JAMES MURRAY – EYES TO THE HEIGHT
As a solo artists, his albums are always a surprise, because you’ll never know what to expect. Murray is always exploring different styles of electro-acoustic and experimental music: “switching things around when the time feels right.”
Eyes to the Height, his seventh solo album, is “a ten chapter story reflecting the fragile beauty of life and loss, memory and function.”
It’s labeled ‘modern ambient’, but in fact it rises above a genre tag like that.
With the use of rhythms without losing the ‘ambient’ touch, this album manages to create a delicate balance of ‘pop’ and ‘ambient’ where many others have failed.
There’s a great attention to every detail: in sound production as well as in composition. The album is fully instrumental, but each of the ten pieces feels like a complete “song”.
Wouldn’t it be a nice experiment to create a vocal version of this album using these tracks? There are a lot of albums with instrumental versions of previously vocal tracks, but I’ve never seen that done the other way around.
It’s fun to think about where that would lead to. But let’s be clear: I don’t want to suggest that something is ‘missing’ on this album. On the contrary!
There are only very few people capable of creating ‘quantum ambient’ music: music that is ambient and isn’t ambient at the same time.
MICHAEL BEGG – A MOON THAT LIGHTS ITSELF
In 2016, Michael Begg was commissioned to compose music based around the 19th century painter Charles François Daubigny, who is considered an important precursor of Impressionism.
The music was performed in september at the Scotland National Gallery, by Michael Begg accompanied by cellist Clea Friend. After this performance, Begg completed the work in his studio.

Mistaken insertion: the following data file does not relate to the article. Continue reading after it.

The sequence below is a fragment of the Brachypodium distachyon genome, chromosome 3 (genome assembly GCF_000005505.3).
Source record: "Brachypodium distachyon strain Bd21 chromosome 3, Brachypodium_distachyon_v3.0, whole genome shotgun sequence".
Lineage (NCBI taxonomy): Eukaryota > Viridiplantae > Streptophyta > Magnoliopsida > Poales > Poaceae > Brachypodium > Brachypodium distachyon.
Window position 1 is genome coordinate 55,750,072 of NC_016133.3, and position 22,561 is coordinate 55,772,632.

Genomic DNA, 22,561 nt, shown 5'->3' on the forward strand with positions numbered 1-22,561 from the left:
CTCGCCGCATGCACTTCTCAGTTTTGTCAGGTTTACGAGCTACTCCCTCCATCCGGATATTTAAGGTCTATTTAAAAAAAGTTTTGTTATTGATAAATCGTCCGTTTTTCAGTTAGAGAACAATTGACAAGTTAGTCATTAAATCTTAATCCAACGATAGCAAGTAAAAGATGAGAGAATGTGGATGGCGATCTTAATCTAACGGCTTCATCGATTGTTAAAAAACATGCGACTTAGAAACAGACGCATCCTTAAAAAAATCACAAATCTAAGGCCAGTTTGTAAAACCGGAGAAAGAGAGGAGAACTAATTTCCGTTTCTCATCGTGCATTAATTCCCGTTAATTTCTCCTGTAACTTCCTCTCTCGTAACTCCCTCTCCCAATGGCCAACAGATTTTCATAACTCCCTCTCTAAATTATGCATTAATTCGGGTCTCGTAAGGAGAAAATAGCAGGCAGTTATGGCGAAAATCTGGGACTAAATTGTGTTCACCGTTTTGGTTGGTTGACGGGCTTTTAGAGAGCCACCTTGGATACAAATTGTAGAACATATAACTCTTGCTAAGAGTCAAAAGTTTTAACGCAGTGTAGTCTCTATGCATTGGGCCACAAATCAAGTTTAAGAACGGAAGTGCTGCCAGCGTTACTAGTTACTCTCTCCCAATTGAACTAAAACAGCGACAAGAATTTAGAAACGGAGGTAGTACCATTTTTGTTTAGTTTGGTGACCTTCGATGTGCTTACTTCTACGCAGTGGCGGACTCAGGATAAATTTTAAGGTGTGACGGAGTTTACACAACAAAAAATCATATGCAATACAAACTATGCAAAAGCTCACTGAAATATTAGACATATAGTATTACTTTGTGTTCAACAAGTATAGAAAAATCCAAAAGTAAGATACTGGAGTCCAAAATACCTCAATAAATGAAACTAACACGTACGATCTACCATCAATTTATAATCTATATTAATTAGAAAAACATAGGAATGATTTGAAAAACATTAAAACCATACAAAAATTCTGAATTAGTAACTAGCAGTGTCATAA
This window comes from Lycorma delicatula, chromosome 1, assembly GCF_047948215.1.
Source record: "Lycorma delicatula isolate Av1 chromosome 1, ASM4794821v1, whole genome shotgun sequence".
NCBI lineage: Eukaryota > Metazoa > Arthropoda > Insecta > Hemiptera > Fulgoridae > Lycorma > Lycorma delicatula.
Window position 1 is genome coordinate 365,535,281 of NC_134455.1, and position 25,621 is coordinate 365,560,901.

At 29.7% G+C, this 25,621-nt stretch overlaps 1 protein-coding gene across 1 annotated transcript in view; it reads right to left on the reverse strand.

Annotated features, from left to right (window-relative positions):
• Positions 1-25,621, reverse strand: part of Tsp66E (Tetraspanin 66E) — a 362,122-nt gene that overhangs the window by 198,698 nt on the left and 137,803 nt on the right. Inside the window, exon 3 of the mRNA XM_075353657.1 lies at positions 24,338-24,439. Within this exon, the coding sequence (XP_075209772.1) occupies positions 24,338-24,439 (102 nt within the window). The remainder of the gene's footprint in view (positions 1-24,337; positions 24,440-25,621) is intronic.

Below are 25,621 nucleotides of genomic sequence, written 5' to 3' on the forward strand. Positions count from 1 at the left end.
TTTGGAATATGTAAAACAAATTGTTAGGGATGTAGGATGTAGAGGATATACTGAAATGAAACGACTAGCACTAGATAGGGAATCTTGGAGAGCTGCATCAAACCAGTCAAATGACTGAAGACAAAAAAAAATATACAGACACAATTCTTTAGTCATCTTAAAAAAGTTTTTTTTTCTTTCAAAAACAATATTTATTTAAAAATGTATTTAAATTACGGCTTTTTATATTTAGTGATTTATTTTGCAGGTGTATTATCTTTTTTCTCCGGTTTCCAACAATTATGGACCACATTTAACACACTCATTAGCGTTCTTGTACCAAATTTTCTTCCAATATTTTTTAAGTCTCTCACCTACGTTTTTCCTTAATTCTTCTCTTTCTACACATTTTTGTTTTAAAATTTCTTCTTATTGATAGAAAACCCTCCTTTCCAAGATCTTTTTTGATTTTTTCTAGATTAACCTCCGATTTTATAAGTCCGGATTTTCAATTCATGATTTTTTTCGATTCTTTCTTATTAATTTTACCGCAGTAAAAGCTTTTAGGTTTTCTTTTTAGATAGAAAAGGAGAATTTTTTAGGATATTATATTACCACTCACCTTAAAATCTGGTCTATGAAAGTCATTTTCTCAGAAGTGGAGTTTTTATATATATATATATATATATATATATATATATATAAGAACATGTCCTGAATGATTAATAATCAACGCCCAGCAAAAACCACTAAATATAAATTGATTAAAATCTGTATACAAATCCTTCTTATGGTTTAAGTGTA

A Moon that Lights Itself is dedicated to the work of Daubigny, who painted his nocturnal scenes from his boat studio. It is conceptually linked to the invention of the phonautograph, the earliest known device for recording sound, by Edouard-Lean Scott de Martinville in the same period (years before Edison’s phonograph!). The first ever recording of a human voice was Au Clair De La Lune.
That is a lot of conceptual background information, I know. But it helps to get the feel of this album, its atmospheres, and explains the reason for the ghostly Au Clair De La Lune theme in the track The Birth Of Modernism.
You can trust Michael Begg to come up with a haunting album that matches this concept in every detail. Overall, the music is dark, like nocturnal music should be. But it’s not a darkness to be afraid of. It’s a darkness to dwell in… just imagine you’re drifting in a boat on a quiet lake, watching the night sky and the moon, and trying to capture that in painting.
Or in music.
FINGLEBONE – SUNLIT PLUMES OF DUST
Whitelabrecs (one of Harry Towell’s outlets of experimental electronic/acoustic music) rounds off its first year with this release by Finglebone, aka Adam Varney. An album crossing the thin lines between folk/post-rock and electronic ambient. Adam’s finger-picking guitar adds a refreshingly bright sound to the imaginary landscapes, creating an “introspective world inhabited by the gosts of memories, the looming spectre of death and the passing of time.”
But it’s not a ‘dark’ album at all: the guitar strings, soundscapes and found sound mix is expressing “melancholy, reverie and the feeling of alienation.”
It’s a very personal album, “loosely based on Adam’s experience caring for his Grandfather during his final weeks. He witnessed how dementia would render him silent, lost in his own mind, but then release him back into reality.”
All but one of the eight tracks are instrumental pieces around 3-4 minutes in length. The exception to this is the 12 minute track Blazing Golden Sun, which features a poem by James E.M. Smith, “Grovely”, describing the local woods where Adam spent many hours as a child.
As usual for Whitelabrecs releases, the physical CDr edition has only 50 copies which will probably be gone soon.